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Chapter 12 and 13: Public speaking-developing and structuring the message
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Chapter 12 and 13: Public speaking-developing and structuring the message

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Presentation created for COMM 107 - Oral Communication: Principles and Practice …

Presentation created for COMM 107 - Oral Communication: Principles and Practice

University of Maryland

Source: Communication: A Social and Career Focus by Berko, Wolvin & Wolvin

Published in: Education

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Transcript

  • 1. Public Speaking Developing the Message
  • 2. Sources of information
    • Books
    • Magazines
    • Newspapers
    • Journals
    • Indexes
    • Government publications
    • Special interest group pubs
    • Nonprint media: video, audio
    • Interviews
    • Reliable blogs
    • Internet searches
    • The thing with Wikipedia
    REMEMBER YOU NEED TO CITE THREE SOURCES ORALLY DURING YOUR SPEECH AND REFERENCE THEM IN YOUR OUTLINE
  • 3. Supporting Material
    • Stories
      • Hypothetical or factual
    • Specific instances
    • Exposition
    • Statistics
    • Analogies
    • Testimony
    INCORPORATE THESE INTO YOUR ARGUMENTS
  • 4. Aids
    • Supplementary aids
      • Real objects
      • Models
      • Pictures
      • Charts, diagrams
      • Mockups
      • Presentation graphics
      • Audio aids
      • Video aids
    DON’T LET THESE REPLACE YOU
  • 5. Public Speaking Structuring the Message
  • 6. Introduction
  • 7. Introduction – PART I
    • Attention-getter
      • Personal references
      • Humor / Play-on-words
      • Rhetorical or action questions (ALWAYS follow-up)
      • Unusual or dramatic devices
      • Quotes related to topic
  • 8.
      • “ So, I’m going to be speaking about...”
      • is not a good introduction
  • 9. Introductions: An exercise
    • You are giving a speech about
    • what to pack on a road trip…
    • Come up with:
    A GOOD ATTENTION-GETTING INTRODUCTORY STATEMENT A BAD ATTENTION-GETTING INTRODUCTORY STATEMENT
  • 10. Introduction PART II
    • Orienting Material
      • Historical background
      • Definition of terms
      • Personal history of tie to the topic
        • Are you qualified to present the information?
        • How does this topic affect the audience?
  • 11. Back to our exercise
    • What would be appropriate orienting material for our “road trip” speech?
  • 12. Introduction – PART II
    • Central idea
      • Indicates you purpose and what you want from your listeners
      • Should always be part of the introduction
  • 13. Body
  • 14. Structure
    • Spatial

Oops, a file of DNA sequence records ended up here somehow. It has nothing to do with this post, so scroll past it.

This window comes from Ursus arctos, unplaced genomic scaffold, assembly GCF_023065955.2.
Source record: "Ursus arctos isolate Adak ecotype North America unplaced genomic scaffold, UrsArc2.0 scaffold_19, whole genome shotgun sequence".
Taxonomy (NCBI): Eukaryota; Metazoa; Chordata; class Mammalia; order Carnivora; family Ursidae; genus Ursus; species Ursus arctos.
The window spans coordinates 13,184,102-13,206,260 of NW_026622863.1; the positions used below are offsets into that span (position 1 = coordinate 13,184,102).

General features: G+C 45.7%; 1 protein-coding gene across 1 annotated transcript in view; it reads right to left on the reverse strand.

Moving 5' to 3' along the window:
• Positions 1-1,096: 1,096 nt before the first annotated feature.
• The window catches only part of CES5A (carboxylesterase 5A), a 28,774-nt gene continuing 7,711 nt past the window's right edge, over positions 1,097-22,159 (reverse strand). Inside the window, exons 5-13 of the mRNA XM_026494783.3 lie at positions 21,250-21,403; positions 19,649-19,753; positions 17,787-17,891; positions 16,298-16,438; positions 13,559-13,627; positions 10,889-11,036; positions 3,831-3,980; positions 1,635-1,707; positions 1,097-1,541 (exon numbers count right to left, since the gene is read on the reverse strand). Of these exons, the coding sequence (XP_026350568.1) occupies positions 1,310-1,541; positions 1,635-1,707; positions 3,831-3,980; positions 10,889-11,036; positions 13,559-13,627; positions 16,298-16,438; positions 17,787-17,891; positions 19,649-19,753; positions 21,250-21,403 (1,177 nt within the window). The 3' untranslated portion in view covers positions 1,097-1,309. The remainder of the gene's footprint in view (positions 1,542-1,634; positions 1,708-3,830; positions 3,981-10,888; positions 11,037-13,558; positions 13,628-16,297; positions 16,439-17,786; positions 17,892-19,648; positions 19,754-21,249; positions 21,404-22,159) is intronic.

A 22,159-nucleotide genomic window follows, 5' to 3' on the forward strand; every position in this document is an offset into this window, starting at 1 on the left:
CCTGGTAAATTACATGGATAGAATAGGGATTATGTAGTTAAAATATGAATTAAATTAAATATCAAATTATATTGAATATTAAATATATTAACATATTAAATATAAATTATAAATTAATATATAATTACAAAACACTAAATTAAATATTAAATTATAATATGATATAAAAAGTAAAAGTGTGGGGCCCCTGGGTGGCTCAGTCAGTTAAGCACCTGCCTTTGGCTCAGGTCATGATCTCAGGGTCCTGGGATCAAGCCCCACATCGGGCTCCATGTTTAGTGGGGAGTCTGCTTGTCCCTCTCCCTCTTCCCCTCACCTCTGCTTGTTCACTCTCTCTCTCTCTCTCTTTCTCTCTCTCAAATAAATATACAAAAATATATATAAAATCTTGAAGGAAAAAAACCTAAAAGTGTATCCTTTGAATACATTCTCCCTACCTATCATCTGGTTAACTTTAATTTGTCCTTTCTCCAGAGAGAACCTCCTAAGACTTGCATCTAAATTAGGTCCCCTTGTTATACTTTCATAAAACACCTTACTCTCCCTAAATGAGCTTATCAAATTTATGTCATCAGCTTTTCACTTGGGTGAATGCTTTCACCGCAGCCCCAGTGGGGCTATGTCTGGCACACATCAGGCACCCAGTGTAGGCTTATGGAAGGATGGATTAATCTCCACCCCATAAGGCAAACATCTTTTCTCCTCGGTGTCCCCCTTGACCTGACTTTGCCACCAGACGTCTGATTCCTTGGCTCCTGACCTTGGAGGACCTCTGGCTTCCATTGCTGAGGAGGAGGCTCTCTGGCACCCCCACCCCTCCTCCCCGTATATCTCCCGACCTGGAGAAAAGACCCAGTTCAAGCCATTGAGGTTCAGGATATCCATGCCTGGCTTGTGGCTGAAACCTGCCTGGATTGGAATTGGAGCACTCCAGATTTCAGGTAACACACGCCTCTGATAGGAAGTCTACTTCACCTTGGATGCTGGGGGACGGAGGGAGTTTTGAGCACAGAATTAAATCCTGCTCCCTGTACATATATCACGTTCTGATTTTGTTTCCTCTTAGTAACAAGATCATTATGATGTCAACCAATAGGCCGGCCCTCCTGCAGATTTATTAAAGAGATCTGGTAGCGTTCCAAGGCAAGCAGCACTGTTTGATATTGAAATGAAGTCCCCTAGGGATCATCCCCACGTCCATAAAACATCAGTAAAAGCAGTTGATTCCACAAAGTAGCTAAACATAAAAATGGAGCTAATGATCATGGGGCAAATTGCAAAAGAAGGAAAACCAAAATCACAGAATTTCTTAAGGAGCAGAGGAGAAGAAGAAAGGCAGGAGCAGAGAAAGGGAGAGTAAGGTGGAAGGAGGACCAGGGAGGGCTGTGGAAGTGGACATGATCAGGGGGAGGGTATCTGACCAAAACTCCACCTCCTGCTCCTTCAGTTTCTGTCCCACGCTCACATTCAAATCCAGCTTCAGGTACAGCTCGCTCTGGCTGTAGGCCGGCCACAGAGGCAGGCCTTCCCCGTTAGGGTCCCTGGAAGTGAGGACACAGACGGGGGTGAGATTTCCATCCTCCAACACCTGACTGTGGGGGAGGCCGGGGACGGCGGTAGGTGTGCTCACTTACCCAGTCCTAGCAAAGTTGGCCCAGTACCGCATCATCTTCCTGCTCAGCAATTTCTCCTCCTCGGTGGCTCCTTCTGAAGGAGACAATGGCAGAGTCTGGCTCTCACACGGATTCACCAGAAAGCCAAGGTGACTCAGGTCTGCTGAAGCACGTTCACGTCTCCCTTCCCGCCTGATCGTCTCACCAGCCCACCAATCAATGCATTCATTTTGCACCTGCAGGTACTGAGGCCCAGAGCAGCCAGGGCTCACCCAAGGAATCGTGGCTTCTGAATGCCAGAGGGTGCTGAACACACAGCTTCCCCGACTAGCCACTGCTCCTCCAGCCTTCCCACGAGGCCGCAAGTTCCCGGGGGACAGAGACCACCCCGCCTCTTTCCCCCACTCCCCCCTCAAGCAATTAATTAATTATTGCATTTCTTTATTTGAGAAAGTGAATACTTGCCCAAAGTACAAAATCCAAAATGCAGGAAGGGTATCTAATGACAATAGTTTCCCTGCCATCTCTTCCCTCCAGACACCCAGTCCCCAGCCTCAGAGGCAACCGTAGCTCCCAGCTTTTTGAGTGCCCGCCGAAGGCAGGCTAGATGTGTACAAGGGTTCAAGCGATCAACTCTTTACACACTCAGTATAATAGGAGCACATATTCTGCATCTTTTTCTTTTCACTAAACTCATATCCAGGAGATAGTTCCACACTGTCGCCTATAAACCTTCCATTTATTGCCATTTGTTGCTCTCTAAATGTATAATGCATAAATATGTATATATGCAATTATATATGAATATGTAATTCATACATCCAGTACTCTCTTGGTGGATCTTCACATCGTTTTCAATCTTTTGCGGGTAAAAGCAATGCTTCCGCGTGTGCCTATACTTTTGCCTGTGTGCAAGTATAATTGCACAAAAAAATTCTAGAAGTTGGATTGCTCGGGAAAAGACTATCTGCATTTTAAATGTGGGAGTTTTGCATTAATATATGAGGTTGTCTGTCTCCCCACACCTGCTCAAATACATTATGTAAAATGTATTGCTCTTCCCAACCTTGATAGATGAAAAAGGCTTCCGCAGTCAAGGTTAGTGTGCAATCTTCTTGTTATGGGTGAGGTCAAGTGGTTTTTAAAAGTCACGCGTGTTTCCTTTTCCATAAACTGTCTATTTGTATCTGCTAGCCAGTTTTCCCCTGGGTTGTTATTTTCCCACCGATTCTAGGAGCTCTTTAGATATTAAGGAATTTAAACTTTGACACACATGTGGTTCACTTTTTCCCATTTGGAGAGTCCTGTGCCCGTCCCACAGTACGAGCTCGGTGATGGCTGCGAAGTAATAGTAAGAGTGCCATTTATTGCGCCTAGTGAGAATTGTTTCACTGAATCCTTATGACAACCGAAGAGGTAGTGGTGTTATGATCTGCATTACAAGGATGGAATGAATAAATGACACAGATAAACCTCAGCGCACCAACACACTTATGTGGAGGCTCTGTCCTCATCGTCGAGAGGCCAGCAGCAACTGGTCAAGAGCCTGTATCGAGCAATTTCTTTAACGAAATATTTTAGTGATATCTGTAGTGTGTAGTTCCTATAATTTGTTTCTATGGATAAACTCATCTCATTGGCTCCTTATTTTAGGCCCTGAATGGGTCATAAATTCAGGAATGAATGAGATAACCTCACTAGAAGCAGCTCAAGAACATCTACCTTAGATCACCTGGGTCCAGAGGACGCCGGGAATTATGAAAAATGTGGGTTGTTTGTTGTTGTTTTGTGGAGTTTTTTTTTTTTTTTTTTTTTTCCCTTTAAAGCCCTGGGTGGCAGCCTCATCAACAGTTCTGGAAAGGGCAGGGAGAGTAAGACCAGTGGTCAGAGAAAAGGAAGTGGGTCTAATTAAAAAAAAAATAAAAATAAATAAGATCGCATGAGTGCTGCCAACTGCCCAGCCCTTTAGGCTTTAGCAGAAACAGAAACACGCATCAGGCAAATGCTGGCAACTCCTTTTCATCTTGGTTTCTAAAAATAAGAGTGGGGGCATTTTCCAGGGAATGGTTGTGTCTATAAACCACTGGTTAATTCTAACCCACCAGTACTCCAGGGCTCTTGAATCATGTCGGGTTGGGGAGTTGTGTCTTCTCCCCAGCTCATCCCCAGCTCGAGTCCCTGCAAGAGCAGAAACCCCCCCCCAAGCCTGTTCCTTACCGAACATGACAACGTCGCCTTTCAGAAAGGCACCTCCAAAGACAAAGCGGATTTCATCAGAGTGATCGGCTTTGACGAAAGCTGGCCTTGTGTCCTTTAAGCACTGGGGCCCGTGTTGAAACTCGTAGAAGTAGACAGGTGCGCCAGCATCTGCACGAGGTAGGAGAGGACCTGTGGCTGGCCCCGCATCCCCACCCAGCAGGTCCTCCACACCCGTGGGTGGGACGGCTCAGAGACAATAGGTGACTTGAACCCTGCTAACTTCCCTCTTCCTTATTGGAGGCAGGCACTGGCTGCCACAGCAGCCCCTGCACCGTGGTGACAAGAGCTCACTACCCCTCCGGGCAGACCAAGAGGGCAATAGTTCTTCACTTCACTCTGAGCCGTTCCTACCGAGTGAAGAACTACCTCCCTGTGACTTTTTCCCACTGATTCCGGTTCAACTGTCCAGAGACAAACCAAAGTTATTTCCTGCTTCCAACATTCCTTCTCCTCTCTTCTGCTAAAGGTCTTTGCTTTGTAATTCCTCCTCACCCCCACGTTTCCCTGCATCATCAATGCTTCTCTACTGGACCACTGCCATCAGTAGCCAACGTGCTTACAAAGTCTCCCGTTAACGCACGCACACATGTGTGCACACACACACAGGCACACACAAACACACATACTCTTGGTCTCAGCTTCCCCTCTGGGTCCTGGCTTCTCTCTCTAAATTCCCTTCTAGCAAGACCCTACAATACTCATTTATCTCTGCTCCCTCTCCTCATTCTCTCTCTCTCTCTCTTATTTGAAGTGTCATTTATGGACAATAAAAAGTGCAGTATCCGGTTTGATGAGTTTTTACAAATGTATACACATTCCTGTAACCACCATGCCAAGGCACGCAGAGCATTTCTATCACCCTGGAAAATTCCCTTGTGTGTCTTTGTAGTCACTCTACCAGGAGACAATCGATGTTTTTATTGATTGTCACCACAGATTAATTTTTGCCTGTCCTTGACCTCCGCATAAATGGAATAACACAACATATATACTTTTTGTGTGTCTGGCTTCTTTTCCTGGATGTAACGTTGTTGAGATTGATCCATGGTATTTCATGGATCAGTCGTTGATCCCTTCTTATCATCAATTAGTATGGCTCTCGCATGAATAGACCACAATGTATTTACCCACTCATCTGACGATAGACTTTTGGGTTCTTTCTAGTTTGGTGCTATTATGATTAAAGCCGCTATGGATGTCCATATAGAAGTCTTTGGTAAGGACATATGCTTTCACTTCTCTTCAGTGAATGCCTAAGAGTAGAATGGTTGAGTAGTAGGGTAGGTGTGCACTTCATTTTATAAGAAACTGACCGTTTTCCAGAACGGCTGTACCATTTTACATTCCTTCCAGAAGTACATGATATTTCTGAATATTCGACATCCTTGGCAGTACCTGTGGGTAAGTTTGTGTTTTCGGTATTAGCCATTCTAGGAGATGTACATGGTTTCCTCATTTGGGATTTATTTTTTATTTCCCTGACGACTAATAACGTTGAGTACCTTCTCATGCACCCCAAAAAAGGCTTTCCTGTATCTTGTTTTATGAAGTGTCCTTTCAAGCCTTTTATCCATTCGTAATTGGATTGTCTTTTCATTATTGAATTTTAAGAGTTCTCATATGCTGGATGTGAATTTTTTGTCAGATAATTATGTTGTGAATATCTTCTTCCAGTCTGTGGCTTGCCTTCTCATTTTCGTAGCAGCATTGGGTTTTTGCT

• Set a point of reference at a specific location and follow a geographic pattern
      • EX: Financial tax base of the state of Maryland
  • 15. Structure
    • Time / Chronological
    • Order information from a beginning point to an ending one with all the steps developed in a numerical or time sequence
      • EX: Development of mobile technology
  • 16. Structure
    • Topical
    • Ideas are organized on the basis of their similarities or other relationships
      • EX: Board games – multi-player elimination, multi-player no elimination, economics and strategy, physical skills, children’s
  • 17. Structure
    • Causal
    • Shows how two or more events are connected in such a way that if one occurs, the other will necessarily follow
      • EX: How a well-developed resume can get you your dream job
  • 18. Structure
    • Comparison-contrast
    • Shows difference and similarities
      • EX: Community colleges vs. Four-year institutions
  • 19. Structure
    • Problem-solution
    • Speaker identifies a problem and attempts to determine how to solve it
      • EX: Local shelters are the way to eradicatie homelessness
  • 20. Our road trip speech
    • How could we best arrange the body of our road trip speech? What makes the most sense?
  • 21. Transitions (a.k.a. the thing I might most grill you on)
    • Summarize/restate the previous statement (exception: First transition) and forecast the next one
  • 22. Transitions (examples)
    • Now that you know what I’ll be talking about, let me begin with my first main point.
  • 23. Transitions (examples)
    • There are many health issues caused by smoking. I plan to discuss two of them.
  • 24. Transitions (examples)
    • When I began this speech, I told you the story about my immigrant grandfather. Now that I’m about to conclude my remarks, I want to tell you of his motto. “He always said…”
  • 25. Transitions (examples)
    • While the problem of American dependence of foreign oil is large and significant, I believe that there is a solution that we can easily implement. My proposal will reduce oil consumption while also promoting a sense of community. We should provide tax incentives for those who carpool.
  • 26. Transitions (examples)
    • Thus far we have seen that the second World War was fought on the air and on the land. Now I’d like to turn out attention to the war on the sea.
  • 27. Transitions (examples)
    • Before I conclude my speech, are there any questions?
  • 28. Conclusion
  • 29. Conclusion
    • Summary of major points
    • Clincher
      • Last line of the speech, make it memorable… but NOT FLUFF!
      • “ That’s it” or “I’m done” are not good clinchers
      • A good technique is to tie your clincher back to your attention-getting introductory statement